The Dutch and Flemish people having the advantage that it is also in their own language (apart from the English version) and that it is incorporated in the Dutch Digital Heritage Tool set. The DPC members having the advantage of the bonuses of the DPC membership. And all the other DP organizations will have a choice!


  1. Robert Gillesse November 6, 2019

    And one more difference: the DPC model has the advantage of the possibility of giving comments on the background of the answers. This is a helpful feature as answers aren’t always so straightforward (see my earlier comment) and will offer some necessary context to the answers. The current Score model has no feature like this and it is high on the list of one of the improvements.

  2. Robert Gillesse November 6, 2019

    As co-creator of the Score Model I may be a bit biased but I see value in both models. To add a few things to the comparison that Barbara has made:
    As to what will to take the most time and effort filling in:
    The DPC-MM model has (only) 12 question against the 56 of Score Model. But behind the DPC models there is a whole range of meanings behind the answers of minimal awareness, awareness, basic, managed, and optimized: So that makes up for 12 x 5 possibilities = 60 items to choose from. So really there is not much difference there as the Scoremodel has only yes or no answers for each question.

    Coming to the yes and no answers of the Scoremodel: these can be seen as simplistic as answers will mostly be somewhere in between a binary yes/no. So there is probably room for improvement there. But as I always explain to current users: as long as you fill in the model in a consistent way (for instance: when in doubt/or not finished the answer is no) you are mostly ok.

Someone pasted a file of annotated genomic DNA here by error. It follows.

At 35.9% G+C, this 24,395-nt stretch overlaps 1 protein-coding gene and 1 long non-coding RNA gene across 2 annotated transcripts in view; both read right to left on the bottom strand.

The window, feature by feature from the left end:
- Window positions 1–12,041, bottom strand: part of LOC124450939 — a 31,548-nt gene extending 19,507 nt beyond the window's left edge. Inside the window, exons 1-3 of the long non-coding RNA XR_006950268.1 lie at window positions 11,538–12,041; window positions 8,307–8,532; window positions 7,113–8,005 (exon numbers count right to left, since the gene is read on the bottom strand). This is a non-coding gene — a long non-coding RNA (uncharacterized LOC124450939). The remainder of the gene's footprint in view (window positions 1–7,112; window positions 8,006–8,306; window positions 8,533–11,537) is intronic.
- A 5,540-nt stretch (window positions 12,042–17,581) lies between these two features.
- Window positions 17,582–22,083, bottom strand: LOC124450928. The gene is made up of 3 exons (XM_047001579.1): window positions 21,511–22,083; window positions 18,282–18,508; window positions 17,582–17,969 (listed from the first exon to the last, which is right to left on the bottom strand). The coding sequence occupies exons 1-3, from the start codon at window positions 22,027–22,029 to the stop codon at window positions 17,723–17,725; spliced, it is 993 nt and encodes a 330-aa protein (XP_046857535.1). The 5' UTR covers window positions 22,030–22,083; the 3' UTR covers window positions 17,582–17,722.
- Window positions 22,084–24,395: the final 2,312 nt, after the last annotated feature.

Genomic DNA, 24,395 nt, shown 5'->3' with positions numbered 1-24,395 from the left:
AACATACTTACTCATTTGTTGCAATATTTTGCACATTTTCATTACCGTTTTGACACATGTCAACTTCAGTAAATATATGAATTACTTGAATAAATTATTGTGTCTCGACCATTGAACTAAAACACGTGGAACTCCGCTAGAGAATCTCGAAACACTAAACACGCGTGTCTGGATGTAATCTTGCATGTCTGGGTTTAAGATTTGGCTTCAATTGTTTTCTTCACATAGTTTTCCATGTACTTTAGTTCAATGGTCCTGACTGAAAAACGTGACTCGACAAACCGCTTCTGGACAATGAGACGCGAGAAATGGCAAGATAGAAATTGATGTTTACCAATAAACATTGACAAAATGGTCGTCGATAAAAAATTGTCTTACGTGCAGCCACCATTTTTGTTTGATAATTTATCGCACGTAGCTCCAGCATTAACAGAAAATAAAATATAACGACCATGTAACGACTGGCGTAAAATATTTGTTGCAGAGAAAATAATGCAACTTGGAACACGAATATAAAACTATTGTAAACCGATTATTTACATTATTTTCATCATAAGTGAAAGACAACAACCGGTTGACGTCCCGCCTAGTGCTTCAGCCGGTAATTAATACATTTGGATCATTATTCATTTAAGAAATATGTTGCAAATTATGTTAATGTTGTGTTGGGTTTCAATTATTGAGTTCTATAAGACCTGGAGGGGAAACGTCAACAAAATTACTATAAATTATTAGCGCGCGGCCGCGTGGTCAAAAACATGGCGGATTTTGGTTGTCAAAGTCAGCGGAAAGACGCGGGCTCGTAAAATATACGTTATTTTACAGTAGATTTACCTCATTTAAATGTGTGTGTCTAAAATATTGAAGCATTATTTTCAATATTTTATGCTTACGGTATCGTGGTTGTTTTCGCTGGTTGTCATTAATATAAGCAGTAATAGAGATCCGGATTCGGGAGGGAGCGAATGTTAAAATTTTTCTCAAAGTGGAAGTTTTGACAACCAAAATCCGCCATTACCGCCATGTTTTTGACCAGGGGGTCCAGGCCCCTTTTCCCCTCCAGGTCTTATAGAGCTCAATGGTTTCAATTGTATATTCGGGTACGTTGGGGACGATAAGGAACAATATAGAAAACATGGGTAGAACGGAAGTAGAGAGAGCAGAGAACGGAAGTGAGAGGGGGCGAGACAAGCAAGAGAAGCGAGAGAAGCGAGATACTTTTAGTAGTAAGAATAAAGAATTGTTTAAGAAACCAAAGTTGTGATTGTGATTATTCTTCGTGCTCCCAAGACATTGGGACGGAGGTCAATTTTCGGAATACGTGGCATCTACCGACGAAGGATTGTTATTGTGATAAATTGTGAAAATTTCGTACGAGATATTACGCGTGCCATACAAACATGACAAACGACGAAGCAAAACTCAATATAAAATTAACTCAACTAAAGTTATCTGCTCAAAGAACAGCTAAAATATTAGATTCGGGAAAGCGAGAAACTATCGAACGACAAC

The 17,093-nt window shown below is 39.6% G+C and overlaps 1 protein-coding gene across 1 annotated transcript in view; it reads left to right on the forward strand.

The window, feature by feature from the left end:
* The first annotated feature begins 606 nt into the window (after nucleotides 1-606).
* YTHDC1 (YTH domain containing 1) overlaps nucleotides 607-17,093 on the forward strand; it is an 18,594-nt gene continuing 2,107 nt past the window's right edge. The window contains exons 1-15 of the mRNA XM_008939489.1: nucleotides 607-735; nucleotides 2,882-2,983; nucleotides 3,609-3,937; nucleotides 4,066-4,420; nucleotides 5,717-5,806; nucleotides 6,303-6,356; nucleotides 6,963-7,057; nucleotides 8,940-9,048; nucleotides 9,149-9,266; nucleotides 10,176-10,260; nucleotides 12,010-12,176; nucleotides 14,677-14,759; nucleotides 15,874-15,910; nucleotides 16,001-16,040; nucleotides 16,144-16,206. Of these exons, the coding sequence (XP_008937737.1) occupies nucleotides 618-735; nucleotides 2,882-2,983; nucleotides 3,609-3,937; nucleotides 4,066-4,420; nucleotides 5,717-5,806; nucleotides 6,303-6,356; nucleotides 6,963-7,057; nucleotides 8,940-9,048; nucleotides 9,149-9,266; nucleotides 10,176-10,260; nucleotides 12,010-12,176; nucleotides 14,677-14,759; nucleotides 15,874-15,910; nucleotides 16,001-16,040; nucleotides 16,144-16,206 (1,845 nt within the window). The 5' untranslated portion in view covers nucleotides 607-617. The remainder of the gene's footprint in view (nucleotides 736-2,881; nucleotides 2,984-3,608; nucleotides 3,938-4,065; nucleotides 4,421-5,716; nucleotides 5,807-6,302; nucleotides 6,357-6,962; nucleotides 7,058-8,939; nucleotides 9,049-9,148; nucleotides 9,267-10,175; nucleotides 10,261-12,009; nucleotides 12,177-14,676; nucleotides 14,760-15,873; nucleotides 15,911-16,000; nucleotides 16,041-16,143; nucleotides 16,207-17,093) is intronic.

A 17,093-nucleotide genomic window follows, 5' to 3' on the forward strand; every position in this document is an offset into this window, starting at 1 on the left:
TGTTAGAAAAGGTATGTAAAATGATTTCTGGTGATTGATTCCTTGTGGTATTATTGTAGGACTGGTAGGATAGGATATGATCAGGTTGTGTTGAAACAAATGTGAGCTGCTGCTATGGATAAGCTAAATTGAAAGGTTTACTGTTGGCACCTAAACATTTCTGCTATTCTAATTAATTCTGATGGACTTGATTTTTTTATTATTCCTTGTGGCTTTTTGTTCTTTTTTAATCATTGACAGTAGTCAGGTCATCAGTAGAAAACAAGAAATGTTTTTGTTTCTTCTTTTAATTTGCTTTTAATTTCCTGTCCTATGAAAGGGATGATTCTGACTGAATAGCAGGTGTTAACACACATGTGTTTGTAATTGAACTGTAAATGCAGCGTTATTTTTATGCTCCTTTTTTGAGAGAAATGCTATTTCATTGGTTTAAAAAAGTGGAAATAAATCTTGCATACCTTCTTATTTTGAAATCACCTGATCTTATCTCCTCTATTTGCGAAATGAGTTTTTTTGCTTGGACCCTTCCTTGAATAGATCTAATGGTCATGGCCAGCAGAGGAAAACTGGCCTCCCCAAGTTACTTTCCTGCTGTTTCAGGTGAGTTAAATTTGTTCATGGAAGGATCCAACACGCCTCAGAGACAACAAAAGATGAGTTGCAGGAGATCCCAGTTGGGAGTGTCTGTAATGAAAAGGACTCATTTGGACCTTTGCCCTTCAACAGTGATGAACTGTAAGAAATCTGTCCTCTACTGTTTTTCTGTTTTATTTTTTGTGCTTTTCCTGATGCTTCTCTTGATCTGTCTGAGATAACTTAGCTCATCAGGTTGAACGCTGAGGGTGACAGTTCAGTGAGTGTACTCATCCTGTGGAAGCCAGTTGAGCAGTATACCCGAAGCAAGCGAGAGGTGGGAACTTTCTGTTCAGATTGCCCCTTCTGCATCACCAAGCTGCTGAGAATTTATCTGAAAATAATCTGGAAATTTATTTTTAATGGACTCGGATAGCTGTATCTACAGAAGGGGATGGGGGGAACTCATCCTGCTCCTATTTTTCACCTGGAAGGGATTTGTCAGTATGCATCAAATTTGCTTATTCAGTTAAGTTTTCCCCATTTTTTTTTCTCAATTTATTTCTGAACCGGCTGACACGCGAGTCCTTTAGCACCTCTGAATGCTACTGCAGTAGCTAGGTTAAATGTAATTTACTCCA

A more fundamental difference is that the Score Model more or less follows the clusters of ISO 16363 and the DPC model does not. As to richness of content I think the models are more or less the same. So the question is really how important these clusters are for the end users.

    Another difference is that the Scoremodel works with risk levels (low, average, high) thereby indicating that some issues are more important than others. The different risk levels have a different wight in the end score and in the end report the high risk questions are seen as things the organisation needs to solve first. In this way the organisation can use the end report as a practical action plan. This is maybe an advantage of the score model. Of course these risk levels can be seen as subjective as they might differ between organisations and the context in which they operate. I have no easy answer for that one other then that a model like this gives an indication and is not all knowing and needs to be used with care and common sense. I guess this – looking at scores, questions and answers – also is the case for the DPC model. Every self evaluation model is by its nature a simplification of a more nitty gritty reality….

    Looking at the form the Score Model is a – hopefully – easy to web application in which the user has to create an account (but it can also be used anonymously) and where you can go back to earlier reports. The DPC Model uses a spreadsheet which is less fancy but is really very easy to use and of course can also be saved in different version through time. So I would say the form of both models is not really an important difference.

    Another advantage of the Scoremodel is I think the the way the scores are connected to the Core Trust Seal certification ( By filling in the Score Model the user gets an indication in the end report how far the organisation is evolved in the direction of being ready for a CTS certification. As CTS seems to be gaining in importance in the cultural heritage sector (at least in Netherlands) this feature is helpful I guess.

    • B Sierman November 6, 2019 — Post Author

      Thanks Robert, this is very helpful. At least people have a choice!